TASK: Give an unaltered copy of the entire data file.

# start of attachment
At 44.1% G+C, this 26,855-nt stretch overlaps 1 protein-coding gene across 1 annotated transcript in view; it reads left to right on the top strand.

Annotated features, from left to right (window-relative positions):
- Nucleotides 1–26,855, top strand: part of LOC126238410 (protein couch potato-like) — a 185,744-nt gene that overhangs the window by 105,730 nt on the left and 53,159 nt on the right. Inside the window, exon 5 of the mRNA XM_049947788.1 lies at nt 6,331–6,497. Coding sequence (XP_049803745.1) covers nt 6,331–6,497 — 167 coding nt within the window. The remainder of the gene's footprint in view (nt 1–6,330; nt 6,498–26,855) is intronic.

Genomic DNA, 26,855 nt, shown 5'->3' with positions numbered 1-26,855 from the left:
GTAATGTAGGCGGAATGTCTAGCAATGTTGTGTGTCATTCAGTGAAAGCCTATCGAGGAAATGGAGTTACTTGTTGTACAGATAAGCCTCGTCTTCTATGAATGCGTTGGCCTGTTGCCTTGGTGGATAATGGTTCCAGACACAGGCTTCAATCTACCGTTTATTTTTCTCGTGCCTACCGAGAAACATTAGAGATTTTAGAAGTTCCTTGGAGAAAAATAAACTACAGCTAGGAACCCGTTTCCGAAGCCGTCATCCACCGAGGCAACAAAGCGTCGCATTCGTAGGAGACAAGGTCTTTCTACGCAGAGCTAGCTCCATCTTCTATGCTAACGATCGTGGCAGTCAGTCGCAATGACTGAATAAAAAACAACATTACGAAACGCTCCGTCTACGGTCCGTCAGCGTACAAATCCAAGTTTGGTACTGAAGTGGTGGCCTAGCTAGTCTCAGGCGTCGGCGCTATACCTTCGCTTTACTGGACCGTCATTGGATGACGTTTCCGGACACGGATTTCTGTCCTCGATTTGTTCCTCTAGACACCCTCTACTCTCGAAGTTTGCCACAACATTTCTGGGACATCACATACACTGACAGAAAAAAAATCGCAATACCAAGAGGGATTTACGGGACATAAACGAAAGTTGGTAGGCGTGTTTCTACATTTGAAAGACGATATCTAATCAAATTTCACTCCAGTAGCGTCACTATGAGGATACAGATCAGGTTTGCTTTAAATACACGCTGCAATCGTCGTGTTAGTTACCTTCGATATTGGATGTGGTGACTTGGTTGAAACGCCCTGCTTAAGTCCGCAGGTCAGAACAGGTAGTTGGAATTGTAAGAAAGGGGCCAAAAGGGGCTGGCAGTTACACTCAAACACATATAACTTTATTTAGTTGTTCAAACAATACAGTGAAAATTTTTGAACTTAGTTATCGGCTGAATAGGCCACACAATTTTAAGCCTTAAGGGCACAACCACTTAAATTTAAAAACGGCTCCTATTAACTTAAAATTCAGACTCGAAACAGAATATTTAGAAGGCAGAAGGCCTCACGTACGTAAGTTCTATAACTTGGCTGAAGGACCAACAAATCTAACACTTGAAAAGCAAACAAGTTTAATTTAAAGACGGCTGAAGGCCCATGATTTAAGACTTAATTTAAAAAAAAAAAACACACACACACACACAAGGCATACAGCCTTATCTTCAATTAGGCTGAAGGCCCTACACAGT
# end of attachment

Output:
At 44.1% G+C, this 26,855-nt stretch overlaps 1 protein-coding gene across 1 annotated transcript in view; it reads left to right on the top strand.

Annotated features, from left to right (window-relative positions):
- Nucleotides 1–26,855, top strand: part of LOC126238410 (protein couch potato-like) — a 185,744-nt gene that overhangs the window by 105,730 nt on the left and 53,159 nt on the right. Inside the window, exon 5 of the mRNA XM_049947788.1 lies at nt 6,331–6,497. Coding sequence (XP_049803745.1) covers nt 6,331–6,497 — 167 coding nt within the window. The remainder of the gene's footprint in view (nt 1–6,330; nt 6,498–26,855) is intronic.

Genomic DNA, 26,855 nt, shown 5'->3' with positions numbered 1-26,855 from the left:
GTAATGTAGGCGGAATGTCTAGCAATGTTGTGTGTCATTCAGTGAAAGCCTATCGAGGAAATGGAGTTACTTGTTGTACAGATAAGCCTCGTCTTCTATGAATGCGTTGGCCTGTTGCCTTGGTGGATAATGGTTCCAGACACAGGCTTCAATCTACCGTTTATTTTTCTCGTGCCTACCGAGAAACATTAGAGATTTTAGAAGTTCCTTGGAGAAAAATAAACTACAGCTAGGAACCCGTTTCCGAAGCCGTCATCCACCGAGGCAACAAAGCGTCGCATTCGTAGGAGACAAGGTCTTTCTACGCAGAGCTAGCTCCATCTTCTATGCTAACGATCGTGGCAGTCAGTCGCAATGACTGAATAAAAAACAACATTACGAAACGCTCCGTCTACGGTCCGTCAGCGTACAAATCCAAGTTTGGTACTGAAGTGGTGGCCTAGCTAGTCTCAGGCGTCGGCGCTATACCTTCGCTTTACTGGACCGTCATTGGATGACGTTTCCGGACACGGATTTCTGTCCTCGATTTGTTCCTCTAGACACCCTCTACTCTCGAAGTTTGCCACAACATTTCTGGGACATCACATACACTGACAGAAAAAAAATCGCAATACCAAGAGGGATTTACGGGACATAAACGAAAGTTGGTAGGCGTGTTTCTACATTTGAAAGACGATATCTAATCAAATTTCACTCCAGTAGCGTCACTATGAGGATACAGATCAGGTTTGCTTTAAATACACGCTGCAATCGTCGTGTTAGTTACCTTCGATATTGGATGTGGTGACTTGGTTGAAACGCCCTGCTTAAGTCCGCAGGTCAGAACAGGTAGTTGGAATTGTAAGAAAGGGGCCAAAAGGGGCTGGCAGTTACACTCAAACACATATAACTTTATTTAGTTGTTCAAACAATACAGTGAAAATTTTTGAACTTAGTTATCGGCTGAATAGGCCACACAATTTTAAGCCTTAAGGGCACAACCACTTAAATTTAAAAACGGCTCCTATTAACTTAAAATTCAGACTCGAAACAGAATATTTAGAAGGCAGAAGGCCTCACGTACGTAAGTTCTATAACTTGGCTGAAGGACCAACAAATCTAACACTTGAAAAGCAAACAAGTTTAATTTAAAGACGGCTGAAGGCCCATGATTTAAGACTTAATTTAAAAAAAAAAAACACACACACACACACAAGGCATACAGCCTTATCTTCAATTAGGCTGAAGGCCCTACACAGT